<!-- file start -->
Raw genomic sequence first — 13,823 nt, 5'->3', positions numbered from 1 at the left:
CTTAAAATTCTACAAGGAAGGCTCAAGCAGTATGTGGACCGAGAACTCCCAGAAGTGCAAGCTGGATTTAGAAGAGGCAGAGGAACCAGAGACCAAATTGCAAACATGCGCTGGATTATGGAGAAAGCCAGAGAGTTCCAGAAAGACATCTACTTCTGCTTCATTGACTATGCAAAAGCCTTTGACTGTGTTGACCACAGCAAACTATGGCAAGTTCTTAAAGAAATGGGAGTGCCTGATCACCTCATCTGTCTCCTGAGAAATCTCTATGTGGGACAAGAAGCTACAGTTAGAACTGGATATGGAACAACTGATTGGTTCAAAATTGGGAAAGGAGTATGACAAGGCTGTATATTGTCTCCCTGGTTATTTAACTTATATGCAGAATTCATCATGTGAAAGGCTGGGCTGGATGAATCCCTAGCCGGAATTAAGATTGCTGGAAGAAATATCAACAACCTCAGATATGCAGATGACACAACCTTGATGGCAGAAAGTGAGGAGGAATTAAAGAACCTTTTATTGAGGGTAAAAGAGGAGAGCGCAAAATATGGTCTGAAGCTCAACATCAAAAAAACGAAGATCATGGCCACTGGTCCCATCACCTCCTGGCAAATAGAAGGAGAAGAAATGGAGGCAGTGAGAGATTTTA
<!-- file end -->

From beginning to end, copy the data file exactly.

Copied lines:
Raw genomic sequence first — 13,823 nt, 5'->3', positions numbered from 1 at the left:
CTTAAAATTCTACAAGGAAGGCTCAAGCAGTATGTGGACCGAGAACTCCCAGAAGTGCAAGCTGGATTTAGAAGAGGCAGAGGAACCAGAGACCAAATTGCAAACATGCGCTGGATTATGGAGAAAGCCAGAGAGTTCCAGAAAGACATCTACTTCTGCTTCATTGACTATGCAAAAGCCTTTGACTGTGTTGACCACAGCAAACTATGGCAAGTTCTTAAAGAAATGGGAGTGCCTGATCACCTCATCTGTCTCCTGAGAAATCTCTATGTGGGACAAGAAGCTACAGTTAGAACTGGATATGGAACAACTGATTGGTTCAAAATTGGGAAAGGAGTATGACAAGGCTGTATATTGTCTCCCTGGTTATTTAACTTATATGCAGAATTCATCATGTGAAAGGCTGGGCTGGATGAATCCCTAGCCGGAATTAAGATTGCTGGAAGAAATATCAACAACCTCAGATATGCAGATGACACAACCTTGATGGCAGAAAGTGAGGAGGAATTAAAGAACCTTTTATTGAGGGTAAAAGAGGAGAGCGCAAAATATGGTCTGAAGCTCAACATCAAAAAAACGAAGATCATGGCCACTGGTCCCATCACCTCCTGGCAAATAGAAGGAGAAGAAATGGAGGCAGTGAGAGATTTTA